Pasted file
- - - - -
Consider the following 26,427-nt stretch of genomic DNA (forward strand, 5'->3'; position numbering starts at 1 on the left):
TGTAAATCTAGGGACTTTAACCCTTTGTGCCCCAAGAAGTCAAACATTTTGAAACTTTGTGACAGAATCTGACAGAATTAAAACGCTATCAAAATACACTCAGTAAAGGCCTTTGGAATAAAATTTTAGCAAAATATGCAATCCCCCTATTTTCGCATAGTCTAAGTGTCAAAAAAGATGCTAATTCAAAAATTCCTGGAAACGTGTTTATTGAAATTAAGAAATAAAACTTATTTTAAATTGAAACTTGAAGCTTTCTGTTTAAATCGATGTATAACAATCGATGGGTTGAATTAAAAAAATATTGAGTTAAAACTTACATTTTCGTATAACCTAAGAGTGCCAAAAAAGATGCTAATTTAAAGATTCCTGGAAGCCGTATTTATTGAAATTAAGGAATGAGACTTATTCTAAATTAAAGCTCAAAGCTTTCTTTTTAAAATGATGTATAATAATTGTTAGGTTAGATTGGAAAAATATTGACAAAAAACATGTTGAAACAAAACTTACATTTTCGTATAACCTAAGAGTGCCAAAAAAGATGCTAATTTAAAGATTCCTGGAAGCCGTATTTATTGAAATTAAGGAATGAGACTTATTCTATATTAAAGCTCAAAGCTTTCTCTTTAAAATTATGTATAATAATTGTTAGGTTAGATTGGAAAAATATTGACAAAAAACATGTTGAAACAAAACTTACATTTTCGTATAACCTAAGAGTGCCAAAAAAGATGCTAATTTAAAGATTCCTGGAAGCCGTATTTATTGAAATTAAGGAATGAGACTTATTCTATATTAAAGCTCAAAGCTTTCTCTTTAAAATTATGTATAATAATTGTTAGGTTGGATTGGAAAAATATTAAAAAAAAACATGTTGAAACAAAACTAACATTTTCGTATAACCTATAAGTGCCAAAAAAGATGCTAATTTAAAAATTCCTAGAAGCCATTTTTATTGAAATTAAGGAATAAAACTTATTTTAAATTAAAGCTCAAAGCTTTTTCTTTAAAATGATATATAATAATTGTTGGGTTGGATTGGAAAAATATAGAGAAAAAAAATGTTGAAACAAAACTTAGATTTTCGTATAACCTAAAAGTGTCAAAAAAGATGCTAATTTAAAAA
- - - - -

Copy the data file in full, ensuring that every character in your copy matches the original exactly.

Consider the following 26,427-nt stretch of genomic DNA (forward strand, 5'->3'; position numbering starts at 1 on the left):
TGTAAATCTAGGGACTTTAACCCTTTGTGCCCCAAGAAGTCAAACATTTTGAAACTTTGTGACAGAATCTGACAGAATTAAAACGCTATCAAAATACACTCAGTAAAGGCCTTTGGAATAAAATTTTAGCAAAATATGCAATCCCCCTATTTTCGCATAGTCTAAGTGTCAAAAAAGATGCTAATTCAAAAATTCCTGGAAACGTGTTTATTGAAATTAAGAAATAAAACTTATTTTAAATTGAAACTTGAAGCTTTCTGTTTAAATCGATGTATAACAATCGATGGGTTGAATTAAAAAAATATTGAGTTAAAACTTACATTTTCGTATAACCTAAGAGTGCCAAAAAAGATGCTAATTTAAAGATTCCTGGAAGCCGTATTTATTGAAATTAAGGAATGAGACTTATTCTAAATTAAAGCTCAAAGCTTTCTTTTTAAAATGATGTATAATAATTGTTAGGTTAGATTGGAAAAATATTGACAAAAAACATGTTGAAACAAAACTTACATTTTCGTATAACCTAAGAGTGCCAAAAAAGATGCTAATTTAAAGATTCCTGGAAGCCGTATTTATTGAAATTAAGGAATGAGACTTATTCTATATTAAAGCTCAAAGCTTTCTCTTTAAAATTATGTATAATAATTGTTAGGTTAGATTGGAAAAATATTGACAAAAAACATGTTGAAACAAAACTTACATTTTCGTATAACCTAAGAGTGCCAAAAAAGATGCTAATTTAAAGATTCCTGGAAGCCGTATTTATTGAAATTAAGGAATGAGACTTATTCTATATTAAAGCTCAAAGCTTTCTCTTTAAAATTATGTATAATAATTGTTAGGTTGGATTGGAAAAATATTAAAAAAAAACATGTTGAAACAAAACTAACATTTTCGTATAACCTATAAGTGCCAAAAAAGATGCTAATTTAAAAATTCCTAGAAGCCATTTTTATTGAAATTAAGGAATAAAACTTATTTTAAATTAAAGCTCAAAGCTTTTTCTTTAAAATGATATATAATAATTGTTGGGTTGGATTGGAAAAATATAGAGAAAAAAAATGTTGAAACAAAACTTAGATTTTCGTATAACCTAAAAGTGTCAAAAAAGATGCTAATTTAAAAA